Posts tagged "books"

Women and Children First's Top Sellers

Once again it’s time to check in with Jac Jemc and the local shop Women and Children First to see what books are finding good homes this week. 1. Year of Cats & Dogs by Margaret Hawkins 2. Half the Sky – Nicholas Kristof 3. Where We Find Ourselves – Miriam Ben-Yoseph 4. Just Kids... Read more »

Scary reading from around the Web

To help usher in that scary, spooky, creepy Halloween feeling, here are some links to lists of top scary stories, compiled around the Web: Chicago Tribune’s 10 best horror graphic novels for Halloween gallery Amazon.com’s Top scariest books list CNN’s The scariest books of all time list GoodReads’ Best horror novels list Horror Writers Association’s... Read more »

Lit/Tech: Refocusing book signings in an e-reader world

Books aren’t going anywhere, at least not any time soon. However, as technologies rise to deliver literature in many ways, and as we expand our libraries to include e-reader devices and mobile apps, I wonder what the future holds for book signings. Maybe we’ll adopt the screen-and-stylus method used by package-delivery drivers. Perhaps the simple... Read more »
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Bookshelf system: How does your library go?

October is National Book Month, and today, I want to talk about how we store our books on our bookshelves. More specifically, I want to see your books on your bookshelves. This weekend, I had an interesting conversation about both creative types of bookstorage (inspiration?) and the many ways people arrange their bookshelves. By color,... Read more »

National book month kicks off with anniversary of Golden Books (remember them?)

Today marks the first day of National Book Month, so it’s like kid-in-candy-store mode here at Subtext. Know what else it is, speaking of kids? Not Chicago, but in nearby Wisconsin, the first twelve Golden Books were first introduced by Western Printing Company on this day in 1942. Remember Golden Books? Which was your favorite?... Read more »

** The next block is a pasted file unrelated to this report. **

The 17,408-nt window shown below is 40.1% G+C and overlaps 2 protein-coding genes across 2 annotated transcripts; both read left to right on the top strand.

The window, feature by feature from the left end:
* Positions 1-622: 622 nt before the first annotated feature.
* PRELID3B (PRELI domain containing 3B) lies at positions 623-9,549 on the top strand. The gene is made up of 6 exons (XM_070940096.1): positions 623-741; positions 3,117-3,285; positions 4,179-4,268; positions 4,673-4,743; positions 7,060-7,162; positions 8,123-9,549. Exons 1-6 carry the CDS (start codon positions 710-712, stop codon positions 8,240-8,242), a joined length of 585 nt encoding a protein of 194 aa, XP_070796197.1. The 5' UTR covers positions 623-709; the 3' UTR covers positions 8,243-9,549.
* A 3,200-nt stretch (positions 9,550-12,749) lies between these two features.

Uncomfortable literary plot summaries

Monkey Muck, a blog I’ve followed for quite a long time now, wrote this hilarious post of uncomfortable literary plot summaries. I particularly like, “The Razor’s Edge: Upper class British twit gets sick of drinking and partying and discovers Buddhism” and “The World According to Garp: Wrestling obsessed writer with a one-eyed son befriends transsexual... Read more »
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Dan Brown's The Lost Symbol is out today. Discuss.

The Lost Symbol, the latest novel by author Dan Brown, was officially unveiled today in bookstores around Chicagoland and online. In a previous post, I discussed Brown’s promotion of the book on Twitter, and since so much of his attention seems to be in that area, I thought I’d follow-up to get some reactions on... Read more »

Dan Brown's 'Lost' marketing opportunity

Dan Brown’s new book, The Lost Symbol, is set for release on Tuesday and was described by Amazon.com’s Jeff Bezos in a note on Amazon’s homepage last week as “one of the most anticipated publishing events of all time” and insists the company is keeping its stash of yet-released copies of the book “under 24-hour... Read more »

The meeting of books and decor

Walk into the home of a reader or writer and you’ll know it right away. Our books aren’t exactly an afterthought. Personally, I have books on my nightstand, books on my living room shelves, books in my home office, books on kitchen shelves and books lining the dining room buffet cabinet. Do I decorate with... Read more »
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The questionable future of the book jacket

The future of book jackets is being discussed on NY Observer today, with special attention paid to such jacket-less books as No Impact Man by Colin Beavan, Bicycle Diaries by David Byrne, and The Adderall Diaries by Stephen Elliott, a Chicago native, all due out in September. It’s a small thing, the book jacket, but... Read more »